The flu is on the rise late this year - it is not too late to get vaccinated


The 2018 flu season for the nation has been a mild one and for the NT, it has been a very mild flu season … to date.

However there has been an increase in flu in the Top End in the past 2 to 3 weeks which may herald the start of a very late flu season for the NT.

Flu causes high fevers, runny nose, headache, severe muscle and joint aches. It can also cause a cough, sore throat and gastro-intestinal upset. “Often people will end up in bed for several days missing work or not able to enjoy their holidays. Unfortunately some people get severe complications and need to be admitted to hospital,” Dr Krause explained.  “Since the start of November, 78 cases have been notified to the Centre for Disease Control and over 40% of those have been hospitalised”.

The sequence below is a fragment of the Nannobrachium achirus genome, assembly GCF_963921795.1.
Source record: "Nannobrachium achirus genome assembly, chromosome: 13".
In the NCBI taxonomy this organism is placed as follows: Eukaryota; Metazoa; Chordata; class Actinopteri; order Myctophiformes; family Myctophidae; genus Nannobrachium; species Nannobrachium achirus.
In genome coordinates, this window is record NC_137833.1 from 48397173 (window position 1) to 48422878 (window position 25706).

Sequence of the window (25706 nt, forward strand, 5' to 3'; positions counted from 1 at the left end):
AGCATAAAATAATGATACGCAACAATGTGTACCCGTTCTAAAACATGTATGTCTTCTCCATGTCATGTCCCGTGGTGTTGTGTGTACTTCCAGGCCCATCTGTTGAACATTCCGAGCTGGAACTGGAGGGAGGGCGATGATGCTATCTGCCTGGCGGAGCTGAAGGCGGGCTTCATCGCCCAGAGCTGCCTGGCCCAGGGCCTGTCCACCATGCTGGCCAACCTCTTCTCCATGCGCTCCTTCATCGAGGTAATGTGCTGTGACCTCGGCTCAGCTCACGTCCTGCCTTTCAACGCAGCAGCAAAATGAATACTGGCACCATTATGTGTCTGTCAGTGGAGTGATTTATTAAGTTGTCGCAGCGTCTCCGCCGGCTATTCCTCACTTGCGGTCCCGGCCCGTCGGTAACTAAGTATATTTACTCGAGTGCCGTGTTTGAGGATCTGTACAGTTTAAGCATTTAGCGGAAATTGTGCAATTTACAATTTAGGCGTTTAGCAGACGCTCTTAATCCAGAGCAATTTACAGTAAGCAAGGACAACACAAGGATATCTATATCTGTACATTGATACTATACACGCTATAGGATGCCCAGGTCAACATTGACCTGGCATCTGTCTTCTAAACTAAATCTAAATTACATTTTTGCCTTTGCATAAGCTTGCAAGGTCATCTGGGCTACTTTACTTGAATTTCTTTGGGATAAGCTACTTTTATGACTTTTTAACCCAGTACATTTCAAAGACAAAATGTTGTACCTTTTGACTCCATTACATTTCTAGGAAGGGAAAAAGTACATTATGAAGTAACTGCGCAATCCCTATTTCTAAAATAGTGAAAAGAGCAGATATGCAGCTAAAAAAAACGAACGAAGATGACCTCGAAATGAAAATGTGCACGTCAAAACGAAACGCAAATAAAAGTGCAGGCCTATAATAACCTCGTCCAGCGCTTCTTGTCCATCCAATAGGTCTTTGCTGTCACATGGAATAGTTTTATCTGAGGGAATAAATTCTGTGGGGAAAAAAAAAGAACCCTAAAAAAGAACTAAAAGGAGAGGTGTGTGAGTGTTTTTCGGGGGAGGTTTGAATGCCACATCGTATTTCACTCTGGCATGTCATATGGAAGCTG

“The virus spreads easily from person to person particularly via the hands, as well as through the air, so it is important that everyone covers their cough, by coughing into their upper arm or if using tissues disposing of them in a bin immediately, and wash their hands regularly”, encouraged Dr Krause. “It is important people stay home from work or school if unwell”.

Along with good hygiene, vaccination is the best way to prevent yourself from getting sick. Getting vaccinated also helps the community. With more people vaccinated there is less chance for the illness to spread to others in the community who might suffer more serious problems from the flu.

“Vaccination is particularly important for those most likely to become seriously ill from flu, including pregnant women, anyone with a chronic medical condition such as diabetes, heart, kidney or lung diseases, Aboriginal people and the elderly.”

It is not too late to get the 2018 flu vaccine. All eligible people should visit their GP or healthcare provider to receive their FREE vaccination.

Eligible people for the funded FREE 2018 influenza vaccine include:

* Pregnant women – any stage of pregnancy.

* Aboriginal children under 5 years of age.

* Aboriginal people over 15 years of age.

* All people with a chronic medical condition.

* All people over 65 years of age.

For further information about Influenza and the vaccine, please visit the following link:

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